Another thing we chose to ignore was all kinds of talk about cheese salt, this salt, and that salt.  Screw it, we live in South Korea and we just use this the wicked delicious local sea salt from the local market that costs a dollar.  That's what's available so that's what we use.  


Mostly we followed this video on YouTube.
We recommend you do too,
but we also made some changes.
After the video, you can read what we did.


3 liters of goat milk
1/2 teaspoon rennet 
1/2 teaspoon calcium chloride 
6 tablespoons water

Create a double boiler using two kitchen pots and add three liters of milk.  Heat it slowly to 30 celsius.   This will happen pretty quickly so stay with it.

Cooking Note: If it gets to hot DON'T PANIC if it hasn't curdled just let it cook down by putting the pot in some cool water.  You haven't ruined it.  Just stay calm and cook it down.

While this is heating, dissolve rennet in 3 tablespoons of water and the calcium chloride in another 3 tablespoons of water.

Add the calcium chloride and stir.  Then let it sit for 1 minute.
Add the rennet and stir into the pot. Then let it sit for 1 hour.

After that cut the curd into squares with a knife and stir.  Then let it sit for another 20 minutes.

Now your curd will have a nice elastic texture that makes you wish you were making mozzarella.

Pour it out into your cheesecloth lined strainer.  During this step, if you drain the whey back into a pot, you can go ahead and make some Ricotta using this recipe:

Tie up your cheese clothe nice and pretty.

Now, put something on top to squish it down for a few hours.  Turn it regularly.

While it's pressing you can make the brine.  Follow the directions in the video.  It works just fine.  When it's finished draining it looks like this.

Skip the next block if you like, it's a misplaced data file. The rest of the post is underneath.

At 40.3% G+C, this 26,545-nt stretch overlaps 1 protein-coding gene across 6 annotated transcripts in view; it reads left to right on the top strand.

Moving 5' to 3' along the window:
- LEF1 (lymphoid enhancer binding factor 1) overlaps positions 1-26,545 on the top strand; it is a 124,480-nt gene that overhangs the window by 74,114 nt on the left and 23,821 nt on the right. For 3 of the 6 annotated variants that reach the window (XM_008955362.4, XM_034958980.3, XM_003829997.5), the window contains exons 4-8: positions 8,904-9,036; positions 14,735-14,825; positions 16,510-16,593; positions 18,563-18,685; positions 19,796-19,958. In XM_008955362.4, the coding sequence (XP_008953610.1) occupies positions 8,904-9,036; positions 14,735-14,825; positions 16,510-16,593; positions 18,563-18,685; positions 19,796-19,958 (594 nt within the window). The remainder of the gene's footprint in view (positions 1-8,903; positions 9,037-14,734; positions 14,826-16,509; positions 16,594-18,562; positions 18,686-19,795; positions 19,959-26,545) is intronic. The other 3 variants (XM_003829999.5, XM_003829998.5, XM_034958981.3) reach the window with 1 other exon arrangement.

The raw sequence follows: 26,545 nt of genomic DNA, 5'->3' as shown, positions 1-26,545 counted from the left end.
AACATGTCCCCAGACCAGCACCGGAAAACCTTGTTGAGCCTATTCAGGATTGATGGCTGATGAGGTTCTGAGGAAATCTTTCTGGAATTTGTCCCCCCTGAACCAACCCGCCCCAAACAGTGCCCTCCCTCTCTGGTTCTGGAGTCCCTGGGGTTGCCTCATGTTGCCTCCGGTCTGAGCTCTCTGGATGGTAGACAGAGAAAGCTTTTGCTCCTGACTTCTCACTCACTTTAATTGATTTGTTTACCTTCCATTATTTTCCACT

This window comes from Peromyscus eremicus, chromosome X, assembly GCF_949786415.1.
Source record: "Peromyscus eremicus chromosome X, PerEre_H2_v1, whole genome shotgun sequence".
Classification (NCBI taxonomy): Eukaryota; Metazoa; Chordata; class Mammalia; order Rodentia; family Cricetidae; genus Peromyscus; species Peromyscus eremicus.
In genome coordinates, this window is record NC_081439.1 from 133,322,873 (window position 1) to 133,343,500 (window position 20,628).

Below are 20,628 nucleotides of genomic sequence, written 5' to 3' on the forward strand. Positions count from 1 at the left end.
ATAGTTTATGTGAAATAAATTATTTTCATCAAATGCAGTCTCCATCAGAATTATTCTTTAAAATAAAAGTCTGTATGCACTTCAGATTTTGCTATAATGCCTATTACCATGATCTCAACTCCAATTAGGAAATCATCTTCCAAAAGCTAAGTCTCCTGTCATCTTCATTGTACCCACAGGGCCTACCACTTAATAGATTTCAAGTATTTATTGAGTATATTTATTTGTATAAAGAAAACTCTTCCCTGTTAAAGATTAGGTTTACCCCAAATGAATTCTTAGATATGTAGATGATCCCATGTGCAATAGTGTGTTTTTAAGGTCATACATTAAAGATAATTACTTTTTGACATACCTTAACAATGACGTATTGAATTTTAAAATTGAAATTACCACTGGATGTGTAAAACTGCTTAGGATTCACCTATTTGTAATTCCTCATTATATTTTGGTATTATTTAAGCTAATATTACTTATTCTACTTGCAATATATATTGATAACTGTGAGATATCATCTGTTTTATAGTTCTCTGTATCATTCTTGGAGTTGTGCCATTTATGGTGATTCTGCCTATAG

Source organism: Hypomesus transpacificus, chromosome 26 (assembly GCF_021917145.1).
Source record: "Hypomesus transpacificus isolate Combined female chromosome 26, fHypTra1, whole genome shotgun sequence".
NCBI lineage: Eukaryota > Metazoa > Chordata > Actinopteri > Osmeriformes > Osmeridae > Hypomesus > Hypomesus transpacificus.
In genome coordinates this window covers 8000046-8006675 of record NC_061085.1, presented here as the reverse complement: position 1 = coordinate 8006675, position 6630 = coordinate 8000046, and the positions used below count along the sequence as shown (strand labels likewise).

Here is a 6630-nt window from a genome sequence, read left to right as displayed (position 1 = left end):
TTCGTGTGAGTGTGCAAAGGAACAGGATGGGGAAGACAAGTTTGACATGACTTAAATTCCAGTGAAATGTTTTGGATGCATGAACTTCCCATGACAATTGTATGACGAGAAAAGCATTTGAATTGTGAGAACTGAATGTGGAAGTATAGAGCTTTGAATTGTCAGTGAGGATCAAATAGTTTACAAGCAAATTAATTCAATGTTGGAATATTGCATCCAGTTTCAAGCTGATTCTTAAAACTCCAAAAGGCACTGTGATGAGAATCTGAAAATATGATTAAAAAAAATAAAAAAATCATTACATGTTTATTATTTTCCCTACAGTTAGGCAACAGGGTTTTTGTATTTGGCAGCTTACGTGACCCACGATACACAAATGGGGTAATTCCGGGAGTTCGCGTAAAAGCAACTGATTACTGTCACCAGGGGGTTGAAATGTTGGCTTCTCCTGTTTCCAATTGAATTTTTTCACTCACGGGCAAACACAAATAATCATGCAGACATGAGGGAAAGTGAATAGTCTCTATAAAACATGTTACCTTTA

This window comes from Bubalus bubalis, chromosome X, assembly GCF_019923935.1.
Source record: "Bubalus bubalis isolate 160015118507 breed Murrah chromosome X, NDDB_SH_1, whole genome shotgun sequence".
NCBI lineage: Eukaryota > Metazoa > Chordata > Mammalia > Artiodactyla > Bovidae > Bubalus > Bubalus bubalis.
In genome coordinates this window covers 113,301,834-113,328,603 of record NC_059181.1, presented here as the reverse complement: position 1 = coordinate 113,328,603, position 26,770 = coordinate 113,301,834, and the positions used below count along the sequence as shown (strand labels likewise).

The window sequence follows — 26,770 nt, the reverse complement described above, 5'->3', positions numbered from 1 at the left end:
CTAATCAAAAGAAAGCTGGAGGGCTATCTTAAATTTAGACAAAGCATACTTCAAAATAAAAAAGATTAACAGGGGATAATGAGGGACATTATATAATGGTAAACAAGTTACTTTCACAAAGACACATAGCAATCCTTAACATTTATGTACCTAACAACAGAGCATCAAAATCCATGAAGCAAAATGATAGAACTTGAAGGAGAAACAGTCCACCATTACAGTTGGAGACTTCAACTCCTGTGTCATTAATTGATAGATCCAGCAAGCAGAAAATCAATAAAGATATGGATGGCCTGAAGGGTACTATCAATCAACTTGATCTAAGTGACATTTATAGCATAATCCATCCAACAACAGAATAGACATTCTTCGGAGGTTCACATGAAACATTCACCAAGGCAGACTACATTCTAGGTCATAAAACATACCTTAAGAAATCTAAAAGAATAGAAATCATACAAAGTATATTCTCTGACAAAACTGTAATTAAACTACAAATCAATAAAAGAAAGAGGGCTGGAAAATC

And once you put it into the brine it will look like this.


K-Country BBQ

Since half of this cooking team is a born-n-raised Southern boy, it was only a matter of time before this blog went K-country (Our name for Korean Southern fusion food).  The first item on our K-country menu is actually a two-fer:  Marinated Pork Ribs and Baked Beans.  They are so amazingly delicious you will want to put on some cowboy boots and drink some beer.


Here is the biggest issue with Southern BBQ in Korea - Molasses.  It's a bitch to find... or so we thought.   In actuality, Korea exports over 66,000 tones of molasses every year.  They call it 당밀 and you can order it on G Market for cheap.  Just do a search for 당밀 and have a co-worker help you order.  You'll be glad you did.  Now, onto the magic


1.5 small onions
2 tablespoons ginger (powder or fresh)
6 garlic cloves
2 fresh lemons
4 tablespoons sugar
2 tablespoons Korean red pepper flakes
1 teaspoon fish sauce
2 tablespoons soy sauce
1 teaspoon honey
1 tablespoon molasses
1/2 rack fresh and separated pork ribs.

Cooking Note: We used a small, half rack of pork ribs but it would also be good with other kinds of pork or chicken.  Please note, this marinade is very light and designed to highlight the flavor of the meat and not over power it.  You want fresh meat for the best result.  We use a local butcher to ensure quality.

First, add all the ingredients together in a mixer, food processor, blender, whatever.  Blend it all together and poor over your meat in a small container.  Add additional water to allow the marinade to cover the ribs and put in the fridge over night.

When you are ready to make dinner/lunch, take out the ribs and put them into tinfoil packets.  4-5 ribs a packet works nicely.  Put these on the grill to cook.  This will help keep them juicy.  Once they are cooked, you can quickly brown them on the open flame.

We work late so the magic happens in the dark.
Leftover marinade from meat
2 tablespoons molasses
1/4 cup brown sugar
2 cans beans
(we used kidney beans)

While you're beans are grilling, take the left over marinade and put it into a small-medium pot.  Add two cans of beans, molasses and brown sugar.  Let these simmer on low heat while the ribs are cooking, stirring every once in a while to keep them from burning and make sure they cook evenly.

Serving Note: This is delicious to also eat with rice, wrapped in lettuce leaves Korean style.  We use the lettuce from our roof garden. 

This recipe takes a bit of prep time, but then its very easy to make dinner.  Great for when you want something really delicious but you work late.  All the heavy lifting is done the day before, and come dinner time you just cook it and enjoy.